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Prisoner of war


Geneva Convention definition

A prisoner of war (POW, PoW, or PW) is a soldier, sailor, airman, or marine who is imprisoned by an enemy power during or immediately after an armed conflict.

The laws apply from the moment a prisoner is captured until he is released or repatriated. One of the main provisions of the convention makes it illegal to torture prisoners, and states that a prisoner can only be required to give his name, date of birth, rank and service number (if applicable).

Article 4 of the Third Geneva Convention protects captured military personnel, some guerrilla fighters and certain civilians.

In principle, to be entitled to prisoner of war status, the captured servicemember must have conducted operations according to the laws and customs of war, e.g. be part of a chain of command, wear a uniform and bear arms openly. Thus, franc-tireurs, terrorists and spies may be excluded. In practise these criteria are not always interpreted strictly. Guerrillas, for example, may not wear a uniform or carry arms openly, yet are typically granted POW status if captured. However, guerrillas or any other combatant may not be granted the status if they try to use both the civilian and the military status. Thus, the importance of uniforms -or as in the guerrilla case, a badge- to keep this important rule of warfare.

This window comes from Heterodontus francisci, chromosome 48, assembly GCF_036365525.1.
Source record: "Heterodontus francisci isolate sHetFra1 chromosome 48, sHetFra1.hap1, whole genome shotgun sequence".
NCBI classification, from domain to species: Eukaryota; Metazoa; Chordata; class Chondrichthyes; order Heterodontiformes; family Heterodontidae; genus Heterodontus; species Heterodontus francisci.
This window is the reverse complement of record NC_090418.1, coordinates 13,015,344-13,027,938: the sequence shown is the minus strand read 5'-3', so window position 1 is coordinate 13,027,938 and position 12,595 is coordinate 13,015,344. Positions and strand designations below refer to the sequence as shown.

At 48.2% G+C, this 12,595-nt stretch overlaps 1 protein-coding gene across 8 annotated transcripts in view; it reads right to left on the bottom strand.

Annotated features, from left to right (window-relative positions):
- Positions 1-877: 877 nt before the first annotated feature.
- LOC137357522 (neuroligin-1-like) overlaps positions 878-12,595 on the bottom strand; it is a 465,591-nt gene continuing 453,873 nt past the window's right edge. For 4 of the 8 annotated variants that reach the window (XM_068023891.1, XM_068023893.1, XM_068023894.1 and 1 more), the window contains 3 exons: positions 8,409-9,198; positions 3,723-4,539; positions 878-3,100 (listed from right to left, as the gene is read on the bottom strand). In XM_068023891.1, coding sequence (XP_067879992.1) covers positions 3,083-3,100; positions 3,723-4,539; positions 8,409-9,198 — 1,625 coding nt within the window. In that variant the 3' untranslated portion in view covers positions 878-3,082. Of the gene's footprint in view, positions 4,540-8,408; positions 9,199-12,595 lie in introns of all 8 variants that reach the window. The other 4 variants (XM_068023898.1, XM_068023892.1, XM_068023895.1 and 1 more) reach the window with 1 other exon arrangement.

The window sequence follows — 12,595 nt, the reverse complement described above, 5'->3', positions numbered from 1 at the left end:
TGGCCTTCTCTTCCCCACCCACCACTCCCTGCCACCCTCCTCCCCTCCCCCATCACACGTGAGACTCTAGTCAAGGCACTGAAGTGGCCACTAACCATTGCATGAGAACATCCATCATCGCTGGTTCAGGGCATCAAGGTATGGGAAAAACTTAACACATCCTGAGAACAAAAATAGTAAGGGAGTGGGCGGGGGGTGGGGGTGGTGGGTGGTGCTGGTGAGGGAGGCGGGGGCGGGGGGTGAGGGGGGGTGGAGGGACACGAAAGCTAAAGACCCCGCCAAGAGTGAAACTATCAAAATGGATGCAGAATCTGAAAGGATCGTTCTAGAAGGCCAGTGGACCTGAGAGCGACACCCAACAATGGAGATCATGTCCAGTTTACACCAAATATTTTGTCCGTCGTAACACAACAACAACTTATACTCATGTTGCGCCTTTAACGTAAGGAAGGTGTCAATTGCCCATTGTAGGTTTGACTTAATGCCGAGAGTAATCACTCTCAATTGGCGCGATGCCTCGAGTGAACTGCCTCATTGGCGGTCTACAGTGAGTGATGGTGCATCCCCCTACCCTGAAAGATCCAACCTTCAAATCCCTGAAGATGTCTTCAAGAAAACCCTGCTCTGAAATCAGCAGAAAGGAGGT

The status of POW does not include unarmed non-combatants who are captured in time of war; they are protected by the Fourth Geneva Convention rather than the Third Geneva Convention.

The treatment of prisoners of war can depend on the resources, social attitudes and policies of the governments and militaries in question. For instance, in World War II, Soviet prisoners of Nazi Germany and German prisoners of the Soviet Union were often treated with neglect and brutality. The Nazi Regime regarded Soviet POWs as being of a lower racial order, and many Soviet POWs were consequently subject to enforced labour or were murdered in keeping with The Third Reich's policy of racial purification. Prisoners from Britain and the US were generally treated much better by the Germans. On the Soviet side, German POWs were regarded as having forfeited their right to fair treatment, because of the widespread crimes committed against Soviet civilians during their invasion campaign. This combined with the fact that much of the Soviet workforce was now in the hands of Nazi Germany, also lead to employment of many German POW's as forced labour (this forced labour was in keeping with that imposed on Soviet civilians for a range of criminal and political crimes). Prisoners held by Japanese armed forces were subject to brutal treatment, including forced labour, starvation rations, beatings for escape attempts, and were denied medical treatment.